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Georgia O'Keefe - Primitive Beauty

Georgia O'Keefe was a woman that was able to fully enjoy the glory of being a fortuitous artist of her time.  She was one of the first artists to prove that  a woman painter could be the equal of any man holding a career in art.  Born in 1887, at the age of ten Georgia knew that she wanted to be an artist.  Growing up in Wisconsin, she began art classes at a young age and showed a large amount of talent.

Red Poppy No. VI, 1928. Georgia O'Keefe.          

An event that drastically effected Georgia's art occurred when she was in art class one day.  She typically painted everything rather small, and one day her teacher asked her the reasoning behind this.  O'Keefe could not respond, but instead she created a huge painting as a joke.  This carried on into Georgia's artwork, and soon she began painting on a very large canvas.

Jack-in-the-Pulpit IV, 1930. Ntl. Gallery of Art

Georgia's most well-known paintings are large paintings of flowers that often cover an entire canvas with just one blossom.  The largest canvas that she ever painted was twenty-four feet wide (Sky Above Clouds IV, 1965). 

Red Canna, 1923. U of AZ Museum of Art.

Another event that greatly influenced her art was her introduction to the desert.  After visiting New Mexico with her husband, photographer Alfred Stieglitz, she fell in love with the extreme vastness of the place.  After his death in 1946, Georgia moved there permanently, and it was here that she became a symbol of the independent American artist until her death in 1986.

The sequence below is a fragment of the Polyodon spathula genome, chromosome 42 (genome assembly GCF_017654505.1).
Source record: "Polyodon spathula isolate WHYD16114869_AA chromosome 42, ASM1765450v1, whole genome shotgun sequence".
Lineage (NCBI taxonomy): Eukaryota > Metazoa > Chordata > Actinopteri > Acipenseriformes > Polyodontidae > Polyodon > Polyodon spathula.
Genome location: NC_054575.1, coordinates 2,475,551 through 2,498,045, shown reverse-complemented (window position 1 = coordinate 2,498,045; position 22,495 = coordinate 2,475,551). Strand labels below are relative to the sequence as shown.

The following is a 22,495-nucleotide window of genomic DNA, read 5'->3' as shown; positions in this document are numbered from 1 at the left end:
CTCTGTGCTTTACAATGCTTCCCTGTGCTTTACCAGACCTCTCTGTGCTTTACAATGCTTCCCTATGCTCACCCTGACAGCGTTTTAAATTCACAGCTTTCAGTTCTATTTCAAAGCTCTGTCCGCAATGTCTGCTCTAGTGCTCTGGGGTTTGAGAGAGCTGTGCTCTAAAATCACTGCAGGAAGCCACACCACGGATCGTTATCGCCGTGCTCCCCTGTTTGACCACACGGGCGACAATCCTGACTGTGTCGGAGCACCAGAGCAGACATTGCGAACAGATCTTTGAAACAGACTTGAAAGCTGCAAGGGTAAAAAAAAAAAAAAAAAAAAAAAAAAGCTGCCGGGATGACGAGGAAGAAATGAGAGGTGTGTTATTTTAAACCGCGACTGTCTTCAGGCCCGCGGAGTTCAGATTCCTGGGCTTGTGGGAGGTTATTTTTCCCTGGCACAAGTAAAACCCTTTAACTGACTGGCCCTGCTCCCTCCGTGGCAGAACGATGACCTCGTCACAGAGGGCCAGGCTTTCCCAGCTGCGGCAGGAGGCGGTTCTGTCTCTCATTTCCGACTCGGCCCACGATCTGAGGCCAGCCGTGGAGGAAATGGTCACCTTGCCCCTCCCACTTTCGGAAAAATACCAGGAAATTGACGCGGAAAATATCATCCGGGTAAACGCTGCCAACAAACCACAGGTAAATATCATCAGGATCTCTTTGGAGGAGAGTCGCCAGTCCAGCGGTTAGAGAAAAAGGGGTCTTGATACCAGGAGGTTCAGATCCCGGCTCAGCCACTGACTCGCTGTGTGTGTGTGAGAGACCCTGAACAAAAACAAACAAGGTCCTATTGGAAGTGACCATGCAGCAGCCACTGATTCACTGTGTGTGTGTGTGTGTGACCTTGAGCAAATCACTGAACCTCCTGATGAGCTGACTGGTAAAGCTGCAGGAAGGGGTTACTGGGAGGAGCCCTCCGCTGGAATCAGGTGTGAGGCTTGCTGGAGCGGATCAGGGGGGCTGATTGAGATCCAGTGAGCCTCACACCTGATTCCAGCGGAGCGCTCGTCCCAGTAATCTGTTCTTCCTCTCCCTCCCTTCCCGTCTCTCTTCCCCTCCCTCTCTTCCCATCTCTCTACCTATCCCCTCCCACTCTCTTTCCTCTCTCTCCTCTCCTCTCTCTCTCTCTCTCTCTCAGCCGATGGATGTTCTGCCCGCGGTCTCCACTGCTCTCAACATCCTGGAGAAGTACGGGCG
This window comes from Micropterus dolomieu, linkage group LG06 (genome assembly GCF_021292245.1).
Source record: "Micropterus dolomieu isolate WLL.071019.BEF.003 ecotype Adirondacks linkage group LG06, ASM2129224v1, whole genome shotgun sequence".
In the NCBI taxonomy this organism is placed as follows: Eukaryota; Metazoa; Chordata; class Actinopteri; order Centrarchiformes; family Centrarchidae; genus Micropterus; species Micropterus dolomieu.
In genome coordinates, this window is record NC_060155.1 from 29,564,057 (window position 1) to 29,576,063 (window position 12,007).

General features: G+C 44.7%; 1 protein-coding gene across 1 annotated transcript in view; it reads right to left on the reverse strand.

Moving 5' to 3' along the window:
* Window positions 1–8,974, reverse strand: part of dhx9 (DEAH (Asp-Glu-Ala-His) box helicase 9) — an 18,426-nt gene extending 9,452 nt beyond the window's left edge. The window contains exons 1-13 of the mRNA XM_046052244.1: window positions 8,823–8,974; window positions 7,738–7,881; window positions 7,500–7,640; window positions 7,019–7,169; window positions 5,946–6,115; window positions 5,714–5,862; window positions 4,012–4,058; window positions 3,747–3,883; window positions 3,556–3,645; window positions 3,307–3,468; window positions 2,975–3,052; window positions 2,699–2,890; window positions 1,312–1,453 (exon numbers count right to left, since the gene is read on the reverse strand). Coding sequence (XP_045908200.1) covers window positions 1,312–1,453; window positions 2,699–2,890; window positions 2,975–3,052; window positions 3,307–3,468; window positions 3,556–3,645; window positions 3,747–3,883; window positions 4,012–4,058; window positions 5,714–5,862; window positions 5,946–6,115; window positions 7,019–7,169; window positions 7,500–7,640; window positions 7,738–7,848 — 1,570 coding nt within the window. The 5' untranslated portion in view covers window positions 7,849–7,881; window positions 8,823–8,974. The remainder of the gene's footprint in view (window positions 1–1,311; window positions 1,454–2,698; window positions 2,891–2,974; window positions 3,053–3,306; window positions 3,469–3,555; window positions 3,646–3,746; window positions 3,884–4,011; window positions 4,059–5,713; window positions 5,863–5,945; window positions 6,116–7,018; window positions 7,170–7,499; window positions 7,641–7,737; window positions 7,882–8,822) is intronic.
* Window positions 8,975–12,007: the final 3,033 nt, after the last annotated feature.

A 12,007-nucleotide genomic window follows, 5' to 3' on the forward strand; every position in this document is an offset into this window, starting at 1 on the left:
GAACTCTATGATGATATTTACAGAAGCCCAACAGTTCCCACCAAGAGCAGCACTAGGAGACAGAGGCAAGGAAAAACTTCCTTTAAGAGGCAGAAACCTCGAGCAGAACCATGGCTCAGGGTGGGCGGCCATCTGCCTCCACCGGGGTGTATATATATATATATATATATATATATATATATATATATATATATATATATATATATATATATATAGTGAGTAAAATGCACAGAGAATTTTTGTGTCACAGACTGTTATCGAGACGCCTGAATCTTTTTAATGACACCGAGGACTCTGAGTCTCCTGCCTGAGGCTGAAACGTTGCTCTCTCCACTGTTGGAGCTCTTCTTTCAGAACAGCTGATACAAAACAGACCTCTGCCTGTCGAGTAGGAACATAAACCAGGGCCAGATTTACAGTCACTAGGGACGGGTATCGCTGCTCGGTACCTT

Red Poppy. 1927. Private Collection.

Georgia O'Keefe believed that a painting should not try to reproduce the way something looks.  Instead she thought that it should be a design in itself.  This may have been a major factor to her success.  After her first full-scale exhibit in 1943 at the Chicago Art Institute, she fell head-first into the art world.  In 1938 she was awarded a Doctor of Fine Arts, and she has had a number of paintings in the Metropolitan Museum of art, the Museum of Modern Art, and the Whitney Museum.  Also, in 1939, Georgia O'Keefe was chosen as one of the twelve most outstanding women of the past fifty years by the New York World's Fair Committee.  I believe that Georgia O'Keefe was an artist in every sense of the word, and this is further justified by her statement, "Painting is my language.  It is the way I speak."